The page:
# From point A to point B, the distance between which is 20 km, a pedestrian left. Simultaneously with it, a cyclist left

**From point A to point B, the distance between which is 20 km, a pedestrian left. Simultaneously with it, a cyclist left point B to point A and met a pedestrian 50 minutes after leaving B. How long would it take for a pedestrian to go all the way from A to B if it is known that the cyclist would have done the same the way is 4 hours faster than a pedestrian?**

Given:

S = S1 + S2 = 20 km

S1 = vp * Tv

S2 = vw * Tw

TV = 50 min = 5/6 h – time before meeting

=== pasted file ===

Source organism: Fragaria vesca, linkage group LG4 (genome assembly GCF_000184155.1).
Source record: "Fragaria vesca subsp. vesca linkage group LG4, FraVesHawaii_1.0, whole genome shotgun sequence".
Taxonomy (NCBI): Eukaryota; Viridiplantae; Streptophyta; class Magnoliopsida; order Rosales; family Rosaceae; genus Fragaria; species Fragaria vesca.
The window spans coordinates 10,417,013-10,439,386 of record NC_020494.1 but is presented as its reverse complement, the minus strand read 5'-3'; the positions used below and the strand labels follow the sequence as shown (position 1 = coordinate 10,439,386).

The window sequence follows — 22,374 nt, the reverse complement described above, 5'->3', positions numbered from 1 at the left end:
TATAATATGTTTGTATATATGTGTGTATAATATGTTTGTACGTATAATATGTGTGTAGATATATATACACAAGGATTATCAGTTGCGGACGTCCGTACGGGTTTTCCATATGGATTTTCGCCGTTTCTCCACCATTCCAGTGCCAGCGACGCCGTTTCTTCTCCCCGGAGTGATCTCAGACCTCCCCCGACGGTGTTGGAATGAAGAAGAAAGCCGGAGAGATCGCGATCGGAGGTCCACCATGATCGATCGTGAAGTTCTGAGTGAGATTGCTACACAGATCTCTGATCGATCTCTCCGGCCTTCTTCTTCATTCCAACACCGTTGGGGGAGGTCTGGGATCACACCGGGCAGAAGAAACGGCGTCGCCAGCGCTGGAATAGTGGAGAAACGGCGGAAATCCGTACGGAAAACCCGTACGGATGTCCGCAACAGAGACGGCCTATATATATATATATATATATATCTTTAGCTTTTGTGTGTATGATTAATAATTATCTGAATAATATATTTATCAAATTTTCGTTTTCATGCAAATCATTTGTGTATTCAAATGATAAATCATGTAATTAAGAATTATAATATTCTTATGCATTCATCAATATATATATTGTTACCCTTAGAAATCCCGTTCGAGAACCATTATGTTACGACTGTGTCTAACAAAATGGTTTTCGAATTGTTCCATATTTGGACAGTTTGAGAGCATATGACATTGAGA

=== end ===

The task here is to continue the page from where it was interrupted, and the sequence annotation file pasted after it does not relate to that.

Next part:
(5/6) * vp + (5/6) * vv = 20

5 * (vp + vv) = 120

vp + vv = 24

vv = 24-vp

also from the conditions of the assignment it is known:

tp = tv + 4

S = vp * tp

S = vw * tv = vw * (tp-4)

vp * tp = vw * (tp-4)

earlier it was found out vv = 24-vp, therefore

vp * tp = (24-vp) * (tp-4)

vp = S / tp = 20 / tp, then we solve the following expression:

20 / tp * tp = (24-20 / tp) * (tp-4)

20 = 24 * tp-20-96 + 80 / tp

0 = 24 * tp-136 + 80 / tp

80 / tp = 136-24 * tp

80 = 136 * tp-24 * tp ^ 2

10 = 17 * tp-3 * tp ^ 2

3 * tp ^ 2-17 * tp + 10 = 0

we solve the quadratic equation:

D = (- 17) ^ 2-4 * 3 * 10 = 169

tp1 = – (- 17) + √169 / 2 * 3 = (17 + 13) / 6 = 5h

tp2 = – (- 17) -√169 / 2 * 3 = (17-13) / 6 = 2 / 3h

Of the two solutions, the 5 o’clock answer seems to be more appropriate, since from the conditions of the problem, a cyclist travels a given distance 4 hours faster than a pedestrian, and the time cannot be negative.

Answer: 5 hours